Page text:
Our goal was two-fold with the Columbia Youth Teaching Efficiency (CYTE) program: teach middle school students about energy efficiency so they can use that information for the rest of their lives, and use their creativity to add freshness to our marketing. We are thrilled with the results!
Columbia Water & Light would like to thank all the participants in the 2015 Columbia Youth Teaching Efficiency marketing contest. The creativity of the students was recognized by the Midwest Energy Efficiency Alliance’s with the Inspiring Efficiency Education Award.
2017- 2018 CYTE winners
Judges looked for creativity, accuracy, and an effective call to action. Top entries were also drawn well and legible.
Olivia Rollison, Gentry, Trower, 6th
We’ve had MANY super hero entries over the years, but never a female one!! AND never one about rebates and loans. Wonderful idea and great drawing!
Elizabeth Edgington Dorman, Smithton, Kirkpatrick, 6th
Adorable, colorful drawing with great details between the two time periods. Simple, clear message.
Hailey Newton, Gentry, Trower, 6th
Very dynamic drawing. Good use of composition and impact of red house among cooler colors.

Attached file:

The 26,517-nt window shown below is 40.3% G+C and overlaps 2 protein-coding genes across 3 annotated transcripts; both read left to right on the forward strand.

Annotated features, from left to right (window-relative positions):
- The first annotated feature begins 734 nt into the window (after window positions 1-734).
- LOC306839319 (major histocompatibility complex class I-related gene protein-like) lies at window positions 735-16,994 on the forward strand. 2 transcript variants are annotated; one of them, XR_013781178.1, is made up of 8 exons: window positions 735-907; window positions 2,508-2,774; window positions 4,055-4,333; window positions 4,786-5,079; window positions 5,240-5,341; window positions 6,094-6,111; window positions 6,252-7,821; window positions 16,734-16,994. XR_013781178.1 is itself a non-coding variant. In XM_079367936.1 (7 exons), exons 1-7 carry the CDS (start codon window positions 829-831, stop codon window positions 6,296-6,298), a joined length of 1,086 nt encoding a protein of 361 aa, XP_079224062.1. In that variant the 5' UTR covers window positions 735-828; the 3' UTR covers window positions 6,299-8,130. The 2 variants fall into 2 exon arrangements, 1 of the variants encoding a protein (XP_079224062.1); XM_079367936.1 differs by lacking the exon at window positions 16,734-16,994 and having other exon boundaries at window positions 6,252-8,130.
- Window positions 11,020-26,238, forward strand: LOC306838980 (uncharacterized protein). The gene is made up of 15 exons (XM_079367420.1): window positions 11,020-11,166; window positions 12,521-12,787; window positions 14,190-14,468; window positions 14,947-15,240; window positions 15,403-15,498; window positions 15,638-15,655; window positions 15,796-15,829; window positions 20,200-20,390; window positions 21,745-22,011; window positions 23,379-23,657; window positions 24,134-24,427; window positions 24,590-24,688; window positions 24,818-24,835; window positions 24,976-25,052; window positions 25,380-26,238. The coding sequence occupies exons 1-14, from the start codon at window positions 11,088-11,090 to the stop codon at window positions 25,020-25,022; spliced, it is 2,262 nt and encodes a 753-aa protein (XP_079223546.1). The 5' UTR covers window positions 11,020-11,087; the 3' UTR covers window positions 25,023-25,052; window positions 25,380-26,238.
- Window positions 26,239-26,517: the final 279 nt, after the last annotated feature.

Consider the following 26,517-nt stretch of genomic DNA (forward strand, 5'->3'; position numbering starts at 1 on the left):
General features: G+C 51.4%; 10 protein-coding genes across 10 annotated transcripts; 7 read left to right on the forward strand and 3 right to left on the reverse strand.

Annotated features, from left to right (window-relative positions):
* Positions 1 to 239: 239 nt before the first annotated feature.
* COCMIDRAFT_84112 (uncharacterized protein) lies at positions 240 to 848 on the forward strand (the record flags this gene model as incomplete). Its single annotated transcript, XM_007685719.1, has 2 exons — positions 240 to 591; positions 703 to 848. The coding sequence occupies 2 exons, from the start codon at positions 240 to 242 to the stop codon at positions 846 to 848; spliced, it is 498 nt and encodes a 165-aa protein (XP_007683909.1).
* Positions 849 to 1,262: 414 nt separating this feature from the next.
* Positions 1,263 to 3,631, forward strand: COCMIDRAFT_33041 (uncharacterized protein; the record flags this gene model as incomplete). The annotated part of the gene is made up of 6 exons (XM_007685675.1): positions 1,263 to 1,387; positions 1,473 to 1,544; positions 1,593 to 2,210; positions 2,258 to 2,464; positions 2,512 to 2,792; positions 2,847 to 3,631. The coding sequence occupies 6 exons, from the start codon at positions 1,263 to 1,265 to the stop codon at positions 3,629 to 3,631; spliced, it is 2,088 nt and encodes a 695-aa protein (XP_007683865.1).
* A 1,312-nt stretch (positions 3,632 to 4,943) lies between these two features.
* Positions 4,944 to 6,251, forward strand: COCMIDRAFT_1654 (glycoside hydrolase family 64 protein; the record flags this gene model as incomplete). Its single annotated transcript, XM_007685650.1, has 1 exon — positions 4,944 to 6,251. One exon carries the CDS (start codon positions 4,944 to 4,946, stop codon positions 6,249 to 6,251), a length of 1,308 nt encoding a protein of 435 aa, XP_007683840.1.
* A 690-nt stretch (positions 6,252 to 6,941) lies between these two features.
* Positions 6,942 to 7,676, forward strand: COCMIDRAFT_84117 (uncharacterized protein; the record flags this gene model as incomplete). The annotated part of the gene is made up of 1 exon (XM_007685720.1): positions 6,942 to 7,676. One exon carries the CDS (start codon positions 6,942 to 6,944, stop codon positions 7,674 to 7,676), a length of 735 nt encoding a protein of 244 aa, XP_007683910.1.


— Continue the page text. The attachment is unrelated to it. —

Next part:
Addison Spiller, Gentry, Trower, 7th
The talking insulation adds so much personality to this entry. Lots of accurate information.
Great colors and drawing!
Entries must adhere to the haiku structure. Judges looked for good imagery and word choice, not just correct number of syllables. Also looking for a poem, not a sentence.
Kyla Hickcox, Gentry, Trower, 7th
Judges say: Love the last line—good tie between insulation and caring for your home.
No sweater weather
Insulation is better
Your home’s love letter
Catherine Fajen, West, Barnhouse, 6th
Judges say: Love the declarative last line and the extinction simile.
Mine is like a dinosaur
I will replace it
Cassidy Kline, Smithton, Kirkpatrick, 6th
Judges say: Refreshing point of view!
If you replace doors
Your windows will have envy
So replace them both!
Zachary Coughenour, Gentry, Trower, 7th
Judges say: Super creative word choice emphasized by the sound repetition between “tarnation” and “insulation.” Takes advantage of “temperatures” being able to be pronounced as either 3 or 4 syllables. Made us laugh!
What in tarnation?!
Temperatures are crazy!
|Rachel Griffith, Gentry, Trower, 7th
To lower the bills
And to reduce the cold chills
|George Jia, Gentry, Trower, 7th
The winter chill nears
Buried in blankets, still cold
|Meryam McNutt, West, Barnhouse
Eek! There’s a spider
It can’t have come from nowhere.
I need to seal cracks.
Congratulations students and thank you for your hard work!